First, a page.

My evening classes quickly overflow. Pretty soon and I’m all over the place teaching 6000 classes a week and I LOVE IT, but I don’t really have much formal training. So after briefly flirting with the idea of moving to Norway, I commit to living in Montreal for another year, and register for Mark Darby and Hart Lazer’s 200 hour yoga teacher training. It’s there I meet my best yogi friends Mark Laham and Jamie Lee. I’m extremely tempted to follow Mark’s path of nomade yoga teacher, but when Jamie decides to buy Yoga Source, a studio in the South Shore, getting a studio of my own seems like a good idea. In 2005, Gigi offers to sell me her studio. I say, no. When she asks again in 2006, I say, yes, and acquire a bank loan.
What I discover
I discover that owning a studio is a lot more complex than managing one part-time. Argumentative staff, a dissatisfied client, and big bills, there are moments I am sick with anxiety and stress. Someone says, “Why don’t you try some yoga? Ha Ha,” and I want to scream. However, I then find Marianne, a wonderful mothery manager, who helps me get organized. A few years go by. The studio grows, and my responsibilities continue to increase. I’m overwhelmed and I really can’t think straight. I need guidance.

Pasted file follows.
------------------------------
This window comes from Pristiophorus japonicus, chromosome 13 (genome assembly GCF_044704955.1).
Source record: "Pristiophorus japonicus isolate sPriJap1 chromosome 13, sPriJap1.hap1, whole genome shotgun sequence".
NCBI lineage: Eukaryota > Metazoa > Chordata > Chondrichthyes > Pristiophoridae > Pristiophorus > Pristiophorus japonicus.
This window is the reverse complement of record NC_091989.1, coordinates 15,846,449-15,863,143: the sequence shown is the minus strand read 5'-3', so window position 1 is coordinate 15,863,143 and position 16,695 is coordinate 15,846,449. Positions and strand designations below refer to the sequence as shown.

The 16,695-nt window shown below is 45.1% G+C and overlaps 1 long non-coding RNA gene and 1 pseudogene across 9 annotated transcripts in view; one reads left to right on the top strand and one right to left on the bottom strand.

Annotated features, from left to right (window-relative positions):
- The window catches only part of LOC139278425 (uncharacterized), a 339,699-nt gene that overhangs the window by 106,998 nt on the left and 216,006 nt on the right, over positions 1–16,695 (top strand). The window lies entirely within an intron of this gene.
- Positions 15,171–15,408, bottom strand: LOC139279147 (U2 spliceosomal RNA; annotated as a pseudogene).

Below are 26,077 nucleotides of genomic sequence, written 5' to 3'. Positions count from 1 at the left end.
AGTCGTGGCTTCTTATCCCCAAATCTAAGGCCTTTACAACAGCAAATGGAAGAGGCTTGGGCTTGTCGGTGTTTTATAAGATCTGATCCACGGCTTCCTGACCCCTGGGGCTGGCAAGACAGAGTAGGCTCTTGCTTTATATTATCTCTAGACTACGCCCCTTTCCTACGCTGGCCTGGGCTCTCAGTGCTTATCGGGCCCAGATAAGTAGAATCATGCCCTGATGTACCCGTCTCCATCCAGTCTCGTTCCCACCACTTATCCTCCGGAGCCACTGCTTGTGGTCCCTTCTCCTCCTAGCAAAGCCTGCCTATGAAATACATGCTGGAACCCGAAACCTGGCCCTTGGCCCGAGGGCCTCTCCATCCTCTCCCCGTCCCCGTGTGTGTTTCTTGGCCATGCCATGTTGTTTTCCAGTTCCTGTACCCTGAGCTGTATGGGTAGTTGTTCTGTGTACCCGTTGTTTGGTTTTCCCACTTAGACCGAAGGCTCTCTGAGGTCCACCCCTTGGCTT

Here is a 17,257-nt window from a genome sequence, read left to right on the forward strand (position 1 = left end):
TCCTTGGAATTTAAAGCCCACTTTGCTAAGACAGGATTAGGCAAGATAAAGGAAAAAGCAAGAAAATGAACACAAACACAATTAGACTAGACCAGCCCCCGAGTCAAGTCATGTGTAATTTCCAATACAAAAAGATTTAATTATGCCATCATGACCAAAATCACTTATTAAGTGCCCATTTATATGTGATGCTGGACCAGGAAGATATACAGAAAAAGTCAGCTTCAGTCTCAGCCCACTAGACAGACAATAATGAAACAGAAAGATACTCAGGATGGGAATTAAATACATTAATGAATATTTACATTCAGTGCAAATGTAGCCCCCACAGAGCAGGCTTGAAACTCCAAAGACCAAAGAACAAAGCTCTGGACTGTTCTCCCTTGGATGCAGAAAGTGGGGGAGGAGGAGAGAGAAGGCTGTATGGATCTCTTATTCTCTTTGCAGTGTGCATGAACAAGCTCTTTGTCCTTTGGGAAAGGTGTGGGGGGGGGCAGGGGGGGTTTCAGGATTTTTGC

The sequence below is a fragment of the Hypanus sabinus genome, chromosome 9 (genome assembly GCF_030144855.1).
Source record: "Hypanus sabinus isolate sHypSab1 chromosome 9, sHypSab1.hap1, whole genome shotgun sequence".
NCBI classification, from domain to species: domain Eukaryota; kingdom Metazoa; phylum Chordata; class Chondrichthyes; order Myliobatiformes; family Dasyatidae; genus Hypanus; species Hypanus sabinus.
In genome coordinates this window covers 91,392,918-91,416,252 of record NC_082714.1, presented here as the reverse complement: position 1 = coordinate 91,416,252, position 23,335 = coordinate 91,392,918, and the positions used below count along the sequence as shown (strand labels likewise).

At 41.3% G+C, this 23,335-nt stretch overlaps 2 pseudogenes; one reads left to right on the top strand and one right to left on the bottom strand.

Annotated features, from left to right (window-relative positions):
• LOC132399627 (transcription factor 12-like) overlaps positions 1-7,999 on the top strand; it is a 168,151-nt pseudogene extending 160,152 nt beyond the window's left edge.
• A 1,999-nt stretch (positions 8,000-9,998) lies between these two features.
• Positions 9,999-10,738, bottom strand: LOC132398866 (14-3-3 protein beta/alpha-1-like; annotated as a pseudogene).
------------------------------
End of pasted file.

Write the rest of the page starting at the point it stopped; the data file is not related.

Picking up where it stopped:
I find Lisa Lajoie, a spiritual mastermind, and she and I become pals. “I’m not sure if I want all these responsibilities, and I’m not sure I’m meant to be a yoga teacher. Sometimes, I feel like I poser…” I rhapsodize. Lisa and I talk a lot. But I still I don’t know what to do. I pray for inspiration. I meditate. I write. I decide to embark on an inner pilgrimage, a mala of 108 practices. On April 15, Lisa suggests I start on the 108th day of the year, which is three days later. I protest I’m not prepared, but she shoots me her ‘Don’t mess with me’ look, so I go home and freak out all night. Nevertheless, on the morning of April 18, 2010, I start my journey of 108 daily sun salutations in company of my friend Ron Cherilus, I AM Coach and some of the students of Om West.